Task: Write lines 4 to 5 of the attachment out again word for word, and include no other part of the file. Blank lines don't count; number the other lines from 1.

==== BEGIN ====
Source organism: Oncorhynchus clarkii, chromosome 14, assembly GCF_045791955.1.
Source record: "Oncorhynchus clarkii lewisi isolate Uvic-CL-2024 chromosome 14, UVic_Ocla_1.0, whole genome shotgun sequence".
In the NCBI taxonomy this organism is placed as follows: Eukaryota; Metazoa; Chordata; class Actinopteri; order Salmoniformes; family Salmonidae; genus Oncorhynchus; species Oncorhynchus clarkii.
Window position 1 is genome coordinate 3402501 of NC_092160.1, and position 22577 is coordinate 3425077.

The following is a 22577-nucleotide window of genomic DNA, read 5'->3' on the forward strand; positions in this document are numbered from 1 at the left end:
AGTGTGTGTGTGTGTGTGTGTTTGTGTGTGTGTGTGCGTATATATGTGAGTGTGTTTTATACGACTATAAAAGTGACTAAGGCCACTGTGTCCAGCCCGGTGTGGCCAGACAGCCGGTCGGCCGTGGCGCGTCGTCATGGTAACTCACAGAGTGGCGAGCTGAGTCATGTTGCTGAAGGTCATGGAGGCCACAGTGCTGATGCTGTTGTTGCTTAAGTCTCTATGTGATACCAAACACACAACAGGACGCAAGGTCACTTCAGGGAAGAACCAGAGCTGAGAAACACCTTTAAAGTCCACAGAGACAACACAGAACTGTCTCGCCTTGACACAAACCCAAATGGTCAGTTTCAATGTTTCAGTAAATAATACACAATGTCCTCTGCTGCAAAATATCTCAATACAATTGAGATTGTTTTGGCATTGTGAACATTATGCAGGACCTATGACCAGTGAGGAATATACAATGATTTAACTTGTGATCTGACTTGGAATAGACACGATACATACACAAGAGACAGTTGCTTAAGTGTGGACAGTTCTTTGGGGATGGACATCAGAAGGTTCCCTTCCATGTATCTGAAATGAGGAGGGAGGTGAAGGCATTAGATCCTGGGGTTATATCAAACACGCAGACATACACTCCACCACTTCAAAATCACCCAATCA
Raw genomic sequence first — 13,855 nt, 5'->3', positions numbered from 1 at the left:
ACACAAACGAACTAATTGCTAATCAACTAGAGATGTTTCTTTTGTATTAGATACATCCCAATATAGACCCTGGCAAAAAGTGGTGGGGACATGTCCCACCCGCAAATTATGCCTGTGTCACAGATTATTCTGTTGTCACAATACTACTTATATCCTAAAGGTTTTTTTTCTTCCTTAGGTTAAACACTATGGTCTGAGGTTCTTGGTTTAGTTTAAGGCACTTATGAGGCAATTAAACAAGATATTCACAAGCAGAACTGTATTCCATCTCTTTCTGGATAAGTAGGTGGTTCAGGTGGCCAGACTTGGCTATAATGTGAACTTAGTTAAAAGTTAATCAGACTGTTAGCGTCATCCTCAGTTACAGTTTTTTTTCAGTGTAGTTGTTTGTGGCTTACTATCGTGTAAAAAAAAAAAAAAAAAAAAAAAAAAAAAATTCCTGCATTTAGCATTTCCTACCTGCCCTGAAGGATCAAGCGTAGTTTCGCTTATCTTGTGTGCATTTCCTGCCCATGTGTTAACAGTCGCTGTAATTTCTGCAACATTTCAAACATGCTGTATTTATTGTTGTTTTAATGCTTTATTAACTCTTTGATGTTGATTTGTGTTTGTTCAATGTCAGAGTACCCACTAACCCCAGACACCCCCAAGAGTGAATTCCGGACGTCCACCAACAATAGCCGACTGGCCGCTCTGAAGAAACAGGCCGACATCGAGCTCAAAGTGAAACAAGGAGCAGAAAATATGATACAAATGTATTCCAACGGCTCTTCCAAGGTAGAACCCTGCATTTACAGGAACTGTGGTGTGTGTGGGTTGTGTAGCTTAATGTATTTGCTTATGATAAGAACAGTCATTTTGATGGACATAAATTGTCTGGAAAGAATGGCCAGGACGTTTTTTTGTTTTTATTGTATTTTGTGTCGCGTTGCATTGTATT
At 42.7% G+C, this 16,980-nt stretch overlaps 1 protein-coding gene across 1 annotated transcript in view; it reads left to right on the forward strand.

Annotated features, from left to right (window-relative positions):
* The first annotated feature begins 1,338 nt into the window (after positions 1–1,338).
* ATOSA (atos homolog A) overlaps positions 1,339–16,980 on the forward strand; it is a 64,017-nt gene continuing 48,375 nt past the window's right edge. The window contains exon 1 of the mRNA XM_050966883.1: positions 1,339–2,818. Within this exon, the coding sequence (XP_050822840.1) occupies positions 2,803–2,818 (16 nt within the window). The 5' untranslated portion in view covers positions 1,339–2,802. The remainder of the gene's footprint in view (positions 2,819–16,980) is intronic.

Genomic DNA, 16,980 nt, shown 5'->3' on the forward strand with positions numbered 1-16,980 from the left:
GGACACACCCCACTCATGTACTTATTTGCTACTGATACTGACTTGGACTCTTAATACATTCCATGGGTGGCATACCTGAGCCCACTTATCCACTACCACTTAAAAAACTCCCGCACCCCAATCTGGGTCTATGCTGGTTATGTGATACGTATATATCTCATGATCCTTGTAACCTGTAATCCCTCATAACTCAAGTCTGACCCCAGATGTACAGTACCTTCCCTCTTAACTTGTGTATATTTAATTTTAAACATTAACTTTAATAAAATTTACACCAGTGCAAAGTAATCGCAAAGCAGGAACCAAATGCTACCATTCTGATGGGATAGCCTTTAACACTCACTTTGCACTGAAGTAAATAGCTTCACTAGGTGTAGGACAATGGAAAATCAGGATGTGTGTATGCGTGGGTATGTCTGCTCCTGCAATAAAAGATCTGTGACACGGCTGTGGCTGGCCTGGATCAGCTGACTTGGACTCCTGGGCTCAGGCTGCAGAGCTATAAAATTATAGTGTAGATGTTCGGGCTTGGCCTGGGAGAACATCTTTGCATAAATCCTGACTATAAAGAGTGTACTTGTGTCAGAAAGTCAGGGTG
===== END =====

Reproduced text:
Window position 1 is genome coordinate 3402501 of NC_092160.1, and position 22577 is coordinate 3425077.

The following is a 22577-nucleotide window of genomic DNA, read 5'->3' on the forward strand; positions in this document are numbered from 1 at the left end: